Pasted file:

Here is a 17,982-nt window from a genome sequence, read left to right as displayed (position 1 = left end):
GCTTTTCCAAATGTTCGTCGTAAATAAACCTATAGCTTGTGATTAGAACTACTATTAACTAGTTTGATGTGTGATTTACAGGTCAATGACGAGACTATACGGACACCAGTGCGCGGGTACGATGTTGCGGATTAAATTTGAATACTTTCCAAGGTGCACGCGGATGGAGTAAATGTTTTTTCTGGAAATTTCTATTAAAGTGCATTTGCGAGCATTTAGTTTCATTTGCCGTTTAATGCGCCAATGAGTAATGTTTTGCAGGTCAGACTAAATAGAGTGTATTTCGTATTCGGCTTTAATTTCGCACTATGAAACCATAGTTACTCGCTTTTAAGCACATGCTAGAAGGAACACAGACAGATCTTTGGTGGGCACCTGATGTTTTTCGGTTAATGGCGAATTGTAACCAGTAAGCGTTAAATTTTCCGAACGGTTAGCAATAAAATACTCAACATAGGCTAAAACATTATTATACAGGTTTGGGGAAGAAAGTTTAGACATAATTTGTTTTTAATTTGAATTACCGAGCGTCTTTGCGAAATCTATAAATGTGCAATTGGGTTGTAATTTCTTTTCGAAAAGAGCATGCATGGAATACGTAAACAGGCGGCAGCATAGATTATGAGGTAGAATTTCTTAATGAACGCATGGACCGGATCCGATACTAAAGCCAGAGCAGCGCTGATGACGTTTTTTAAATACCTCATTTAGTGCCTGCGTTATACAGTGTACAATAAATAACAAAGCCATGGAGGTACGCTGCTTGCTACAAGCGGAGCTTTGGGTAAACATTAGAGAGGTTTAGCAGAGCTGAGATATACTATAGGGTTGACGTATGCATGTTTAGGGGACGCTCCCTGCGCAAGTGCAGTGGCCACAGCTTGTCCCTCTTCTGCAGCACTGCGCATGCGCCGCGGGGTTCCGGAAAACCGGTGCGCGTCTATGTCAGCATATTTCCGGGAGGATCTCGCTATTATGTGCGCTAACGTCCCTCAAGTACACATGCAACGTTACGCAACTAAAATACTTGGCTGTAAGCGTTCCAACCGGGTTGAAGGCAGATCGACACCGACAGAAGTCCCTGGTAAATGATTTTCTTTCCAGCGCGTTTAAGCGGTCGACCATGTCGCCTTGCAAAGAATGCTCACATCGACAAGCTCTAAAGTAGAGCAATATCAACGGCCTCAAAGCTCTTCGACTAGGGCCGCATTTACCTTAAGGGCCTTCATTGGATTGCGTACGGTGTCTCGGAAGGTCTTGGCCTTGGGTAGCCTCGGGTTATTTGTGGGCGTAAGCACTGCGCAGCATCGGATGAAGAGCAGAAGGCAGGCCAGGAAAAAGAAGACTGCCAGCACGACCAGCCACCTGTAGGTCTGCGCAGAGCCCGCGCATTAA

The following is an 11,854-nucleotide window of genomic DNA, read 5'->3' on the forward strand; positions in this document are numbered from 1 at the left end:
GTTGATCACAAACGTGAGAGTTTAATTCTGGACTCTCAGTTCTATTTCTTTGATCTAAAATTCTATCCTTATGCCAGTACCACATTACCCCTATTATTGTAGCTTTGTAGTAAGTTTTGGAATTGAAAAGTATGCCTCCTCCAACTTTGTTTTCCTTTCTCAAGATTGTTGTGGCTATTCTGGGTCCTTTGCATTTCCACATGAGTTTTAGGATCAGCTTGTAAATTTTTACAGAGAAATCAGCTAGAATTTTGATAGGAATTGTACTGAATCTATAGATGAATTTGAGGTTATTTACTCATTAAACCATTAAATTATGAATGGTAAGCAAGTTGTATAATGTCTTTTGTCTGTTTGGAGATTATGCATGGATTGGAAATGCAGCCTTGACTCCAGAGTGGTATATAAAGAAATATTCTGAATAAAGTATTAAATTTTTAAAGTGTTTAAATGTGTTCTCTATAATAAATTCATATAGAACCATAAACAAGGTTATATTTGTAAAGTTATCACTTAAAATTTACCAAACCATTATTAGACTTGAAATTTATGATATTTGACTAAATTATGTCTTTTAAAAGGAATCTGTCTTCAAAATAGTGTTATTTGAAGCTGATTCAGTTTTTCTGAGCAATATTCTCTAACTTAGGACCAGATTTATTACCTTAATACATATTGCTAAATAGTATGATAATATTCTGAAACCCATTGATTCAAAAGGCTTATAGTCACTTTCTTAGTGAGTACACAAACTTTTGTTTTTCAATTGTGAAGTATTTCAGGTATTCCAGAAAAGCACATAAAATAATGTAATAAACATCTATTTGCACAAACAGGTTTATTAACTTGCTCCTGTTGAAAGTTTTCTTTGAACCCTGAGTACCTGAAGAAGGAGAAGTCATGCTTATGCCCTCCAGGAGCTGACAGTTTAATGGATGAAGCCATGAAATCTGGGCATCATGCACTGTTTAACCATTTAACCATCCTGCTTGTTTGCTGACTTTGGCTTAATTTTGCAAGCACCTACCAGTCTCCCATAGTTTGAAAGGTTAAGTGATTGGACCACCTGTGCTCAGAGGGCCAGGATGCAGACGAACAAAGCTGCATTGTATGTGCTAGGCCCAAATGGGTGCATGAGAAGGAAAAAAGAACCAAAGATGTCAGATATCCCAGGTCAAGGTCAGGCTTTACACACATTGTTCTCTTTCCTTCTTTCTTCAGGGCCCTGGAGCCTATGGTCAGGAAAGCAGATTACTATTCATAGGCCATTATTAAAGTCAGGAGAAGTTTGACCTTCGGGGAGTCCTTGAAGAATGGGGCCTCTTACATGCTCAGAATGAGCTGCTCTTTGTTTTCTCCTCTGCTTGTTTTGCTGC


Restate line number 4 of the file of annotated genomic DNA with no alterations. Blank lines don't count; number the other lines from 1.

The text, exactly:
GTTGATCACAAACGTGAGAGTTTAATTCTGGACTCTCAGTTCTATTTCTTTGATCTAAAATTCTATCCTTATGCCAGTACCACATTACCCCTATTATTGTAGCTTTGTAGTAAGTTTTGGAATTGAAAAGTATGCCTCCTCCAACTTTGTTTTCCTTTCTCAAGATTGTTGTGGCTATTCTGGGTCCTTTGCATTTCCACATGAGTTTTAGGATCAGCTTGTAAATTTTTACAGAGAAATCAGCTAGAATTTTGATAGGAATTGTACTGAATCTATAGATGAATTTGAGGTTATTTACTCATTAAACCATTAAATTATGAATGGTAAGCAAGTTGTATAATGTCTTTTGTCTGTTTGGAGATTATGCATGGATTGGAAATGCAGCCTTGACTCCAGAGTGGTATATAAAGAAATATTCTGAATAAAGTATTAAATTTTTAAAGTGTTTAAATGTGTTCTCTATAATAAATTCATATAGAACCATAAACAAGGTTATATTTGTAAAGTTATCACTTAAAATTTACCAAACCATTATTAGACTTGAAATTTATGATATTTGACTAAATTATGTCTTTTAAAAGGAATCTGTCTTCAAAATAGTGTTATTTGAAGCTGATTCAGTTTTTCTGAGCAATATTCTCTAACTTAGGACCAGATTTATTACCTTAATACATATTGCTAAATAGTATGATAATATTCTGAAACCCATTGATTCAAAAGGCTTATAGTCACTTTCTTAGTGAGTACACAAACTTTTGTTTTTCAATTGTGAAGTATTTCAGGTATTCCAGAAAAGCACATAAAATAATGTAATAAACATCTATTTGCACAAACAGGTTTATTAACTTGCTCCTGTTGAAAGTTTTCTTTGAACCCTGAGTACCTGAAGAAGGAGAAGTCATGCTTATGCCCTCCAGGAGCTGACAGTTTAATGGATGAAGCCATGAAATCTGGGCATCATGCACTGTTTAACCATTTAACCATCCTGCTTGTTTGCTGACTTTGGCTTAATTTTGCAAGCACCTACCAGTCTCCCATAGTTTGAAAGGTTAAGTGATTGGACCACCTGTGCTCAGAGGGCCAGGATGCAGACGAACAAAGCTGCATTGTATGTGCTAGGCCCAAATGGGTGCATGAGAAGGAAAAAAGAACCAAAGATGTCAGATATCCCAGGTCAAGGTCAGGCTTTACACACATTGTTCTCTTTCCTTCTTTCTTCAGGGCCCTGGAGCCTATGGTCAGGAAAGCAGATTACTATTCATAGGCCATTATTAAAGTCAGGAGAAGTTTGACCTTCGGGGAGTCCTTGAAGAATGGGGCCTCTTACATGCTCAGAATGAGCTGCTCTTTGTTTTCTCCTCTGCTTGTTTTGCTGC